Republicans are somewhat less excited about Bush, with 48 percent giving him a favorable rating. “If he weren’t a Bush, I wouldn’t even know his name,” said Republican Leslie Millican, a 34-year-old housewife from Magnolia, Arkansas. “I like the other Bushes. In part, Bush’s weak numbers reflect the fact he has run a weak campaign—one dogged by his tendency to mangle the English language, or, at least, to use it carelessly. His rivals will say that is because he is a weak, inarticulate candidate in a field of alpha candidates who are more forceful and succinct in their delivery. Since then, the list of phrases he has been forced to clarify or disavow is long and embarrassing: “People need to work longer hours”; “I’m not sure we need half a billion dollars on women’s health-care issues”; “anchor babies”; “stuff happens.” On the basis of what we’ve seen so far, it’s hard to avoid the conclusion that Bush simply isn’t a good communicator. He can sound self-pitying, as he did again on Saturday. “If this election is about how we’re going to fight to get nothing done, then … I don’t want any part of it.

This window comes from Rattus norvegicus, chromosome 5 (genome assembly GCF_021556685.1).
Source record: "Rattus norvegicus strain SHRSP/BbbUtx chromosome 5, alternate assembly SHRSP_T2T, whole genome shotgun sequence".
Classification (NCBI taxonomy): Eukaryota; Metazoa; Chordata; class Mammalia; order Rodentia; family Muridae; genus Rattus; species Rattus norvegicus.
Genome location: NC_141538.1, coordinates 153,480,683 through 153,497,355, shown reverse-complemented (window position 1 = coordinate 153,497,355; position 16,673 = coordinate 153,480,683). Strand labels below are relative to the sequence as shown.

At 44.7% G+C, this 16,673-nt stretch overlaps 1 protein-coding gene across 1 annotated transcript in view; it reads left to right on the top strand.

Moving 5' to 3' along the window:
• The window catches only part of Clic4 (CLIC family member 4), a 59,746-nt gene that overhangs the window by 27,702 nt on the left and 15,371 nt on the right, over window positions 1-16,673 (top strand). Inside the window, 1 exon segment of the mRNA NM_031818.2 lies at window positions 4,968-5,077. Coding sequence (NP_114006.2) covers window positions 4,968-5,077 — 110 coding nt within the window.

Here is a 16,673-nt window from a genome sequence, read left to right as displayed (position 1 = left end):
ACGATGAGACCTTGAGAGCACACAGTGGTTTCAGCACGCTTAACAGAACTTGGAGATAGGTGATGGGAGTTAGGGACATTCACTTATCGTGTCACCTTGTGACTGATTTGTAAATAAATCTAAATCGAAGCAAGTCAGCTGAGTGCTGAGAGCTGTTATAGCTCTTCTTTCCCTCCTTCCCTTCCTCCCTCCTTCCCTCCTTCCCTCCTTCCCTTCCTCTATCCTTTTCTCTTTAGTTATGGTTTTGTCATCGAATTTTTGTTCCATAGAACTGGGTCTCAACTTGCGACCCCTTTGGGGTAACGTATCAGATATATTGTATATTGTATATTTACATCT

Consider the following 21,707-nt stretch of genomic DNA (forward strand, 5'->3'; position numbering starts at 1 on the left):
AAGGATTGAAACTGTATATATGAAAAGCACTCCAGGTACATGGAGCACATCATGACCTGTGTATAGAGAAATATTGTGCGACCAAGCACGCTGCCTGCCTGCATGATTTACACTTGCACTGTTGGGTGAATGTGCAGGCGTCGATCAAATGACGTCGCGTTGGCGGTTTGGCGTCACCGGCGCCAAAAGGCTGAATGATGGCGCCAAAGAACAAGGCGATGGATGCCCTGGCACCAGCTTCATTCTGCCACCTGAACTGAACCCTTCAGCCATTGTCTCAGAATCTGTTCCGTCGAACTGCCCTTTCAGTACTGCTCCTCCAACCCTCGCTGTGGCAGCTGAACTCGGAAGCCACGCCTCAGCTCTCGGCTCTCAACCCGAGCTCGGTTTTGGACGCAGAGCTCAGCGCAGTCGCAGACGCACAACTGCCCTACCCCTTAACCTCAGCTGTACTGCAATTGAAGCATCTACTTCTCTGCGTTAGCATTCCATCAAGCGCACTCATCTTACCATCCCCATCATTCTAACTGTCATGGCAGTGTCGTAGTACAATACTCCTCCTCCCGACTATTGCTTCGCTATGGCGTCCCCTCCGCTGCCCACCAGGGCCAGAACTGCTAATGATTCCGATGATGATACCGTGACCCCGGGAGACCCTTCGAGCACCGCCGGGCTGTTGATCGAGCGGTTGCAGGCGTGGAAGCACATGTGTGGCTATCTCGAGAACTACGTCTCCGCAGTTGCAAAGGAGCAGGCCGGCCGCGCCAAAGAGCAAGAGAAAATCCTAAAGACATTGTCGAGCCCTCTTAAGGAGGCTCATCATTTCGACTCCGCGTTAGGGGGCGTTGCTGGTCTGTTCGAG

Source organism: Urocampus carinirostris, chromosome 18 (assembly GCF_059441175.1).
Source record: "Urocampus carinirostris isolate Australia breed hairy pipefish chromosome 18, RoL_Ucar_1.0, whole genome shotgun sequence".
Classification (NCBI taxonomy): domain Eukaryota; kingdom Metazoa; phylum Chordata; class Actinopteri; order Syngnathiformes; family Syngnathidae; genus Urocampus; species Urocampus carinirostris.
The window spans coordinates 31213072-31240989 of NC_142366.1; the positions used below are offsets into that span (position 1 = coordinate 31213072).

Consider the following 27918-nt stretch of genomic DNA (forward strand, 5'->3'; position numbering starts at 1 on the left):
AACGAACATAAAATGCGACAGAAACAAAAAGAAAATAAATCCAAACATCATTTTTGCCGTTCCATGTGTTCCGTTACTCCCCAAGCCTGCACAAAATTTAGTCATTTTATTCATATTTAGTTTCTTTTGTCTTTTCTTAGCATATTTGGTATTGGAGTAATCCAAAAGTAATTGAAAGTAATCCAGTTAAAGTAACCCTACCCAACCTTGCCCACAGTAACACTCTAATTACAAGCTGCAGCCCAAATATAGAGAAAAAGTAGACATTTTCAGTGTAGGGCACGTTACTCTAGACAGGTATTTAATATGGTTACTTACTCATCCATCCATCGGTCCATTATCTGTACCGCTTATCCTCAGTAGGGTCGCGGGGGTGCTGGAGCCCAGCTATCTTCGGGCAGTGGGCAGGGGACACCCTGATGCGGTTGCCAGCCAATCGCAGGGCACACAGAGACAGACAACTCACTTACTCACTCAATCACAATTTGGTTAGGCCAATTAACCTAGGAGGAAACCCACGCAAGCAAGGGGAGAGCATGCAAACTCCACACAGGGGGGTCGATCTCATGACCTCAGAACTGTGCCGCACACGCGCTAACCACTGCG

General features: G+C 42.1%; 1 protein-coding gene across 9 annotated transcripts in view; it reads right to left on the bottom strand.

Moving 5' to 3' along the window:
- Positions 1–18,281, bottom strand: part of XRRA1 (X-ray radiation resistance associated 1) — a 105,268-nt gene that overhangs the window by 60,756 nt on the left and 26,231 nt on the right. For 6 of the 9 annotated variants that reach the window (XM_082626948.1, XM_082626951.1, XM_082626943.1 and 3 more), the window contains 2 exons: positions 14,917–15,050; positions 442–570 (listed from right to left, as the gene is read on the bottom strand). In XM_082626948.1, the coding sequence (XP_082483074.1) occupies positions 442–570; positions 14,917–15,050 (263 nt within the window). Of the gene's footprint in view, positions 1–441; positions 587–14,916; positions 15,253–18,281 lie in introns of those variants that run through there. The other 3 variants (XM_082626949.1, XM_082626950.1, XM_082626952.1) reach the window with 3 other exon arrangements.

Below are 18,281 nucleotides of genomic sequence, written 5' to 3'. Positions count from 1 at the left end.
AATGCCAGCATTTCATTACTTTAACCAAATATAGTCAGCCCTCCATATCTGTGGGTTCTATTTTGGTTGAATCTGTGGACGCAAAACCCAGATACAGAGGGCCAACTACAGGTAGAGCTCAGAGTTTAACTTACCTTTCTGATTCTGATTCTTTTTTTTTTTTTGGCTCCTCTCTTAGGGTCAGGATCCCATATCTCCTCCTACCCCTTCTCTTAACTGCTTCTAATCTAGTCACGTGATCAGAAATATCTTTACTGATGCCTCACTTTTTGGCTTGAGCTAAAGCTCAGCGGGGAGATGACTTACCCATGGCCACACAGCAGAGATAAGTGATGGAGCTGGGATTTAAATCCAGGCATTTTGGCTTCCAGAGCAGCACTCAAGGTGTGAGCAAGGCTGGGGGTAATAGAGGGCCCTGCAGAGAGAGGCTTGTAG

That’s my answer: blah, blah, blah.” If Bush were wowing the world with innovative and substantive policy proposals, his verbal shortcomings could perhaps be overlooked. That is not my motivation,” he said. “I’ve got a lot of really cool things I could do other than sit around, being miserable, listening to people demonize me and me feeling compelled to demonize them.